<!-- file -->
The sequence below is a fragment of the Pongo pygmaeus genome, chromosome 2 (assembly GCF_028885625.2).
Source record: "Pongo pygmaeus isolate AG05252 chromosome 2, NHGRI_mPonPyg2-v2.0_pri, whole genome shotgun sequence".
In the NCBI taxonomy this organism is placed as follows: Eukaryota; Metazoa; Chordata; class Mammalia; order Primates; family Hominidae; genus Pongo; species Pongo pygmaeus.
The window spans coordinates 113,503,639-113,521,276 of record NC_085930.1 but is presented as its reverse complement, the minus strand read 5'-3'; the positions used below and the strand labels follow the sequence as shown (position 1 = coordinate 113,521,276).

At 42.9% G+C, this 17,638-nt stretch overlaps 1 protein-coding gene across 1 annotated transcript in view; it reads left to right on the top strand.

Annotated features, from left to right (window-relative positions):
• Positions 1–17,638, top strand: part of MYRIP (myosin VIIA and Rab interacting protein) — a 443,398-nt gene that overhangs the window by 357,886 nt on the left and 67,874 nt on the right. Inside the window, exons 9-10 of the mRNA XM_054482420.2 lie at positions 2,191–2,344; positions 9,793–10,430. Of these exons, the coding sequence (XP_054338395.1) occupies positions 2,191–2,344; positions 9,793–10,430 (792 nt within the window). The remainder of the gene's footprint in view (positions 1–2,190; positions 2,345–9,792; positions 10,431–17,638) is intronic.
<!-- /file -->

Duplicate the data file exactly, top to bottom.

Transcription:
The sequence below is a fragment of the Pongo pygmaeus genome, chromosome 2 (assembly GCF_028885625.2).
Source record: "Pongo pygmaeus isolate AG05252 chromosome 2, NHGRI_mPonPyg2-v2.0_pri, whole genome shotgun sequence".
In the NCBI taxonomy this organism is placed as follows: Eukaryota; Metazoa; Chordata; class Mammalia; order Primates; family Hominidae; genus Pongo; species Pongo pygmaeus.
The window spans coordinates 113,503,639-113,521,276 of record NC_085930.1 but is presented as its reverse complement, the minus strand read 5'-3'; the positions used below and the strand labels follow the sequence as shown (position 1 = coordinate 113,521,276).

At 42.9% G+C, this 17,638-nt stretch overlaps 1 protein-coding gene across 1 annotated transcript in view; it reads left to right on the top strand.

Annotated features, from left to right (window-relative positions):
• Positions 1–17,638, top strand: part of MYRIP (myosin VIIA and Rab interacting protein) — a 443,398-nt gene that overhangs the window by 357,886 nt on the left and 67,874 nt on the right. Inside the window, exons 9-10 of the mRNA XM_054482420.2 lie at positions 2,191–2,344; positions 9,793–10,430. Of these exons, the coding sequence (XP_054338395.1) occupies positions 2,191–2,344; positions 9,793–10,430 (792 nt within the window). The remainder of the gene's footprint in view (positions 1–2,190; positions 2,345–9,792; positions 10,431–17,638) is intronic.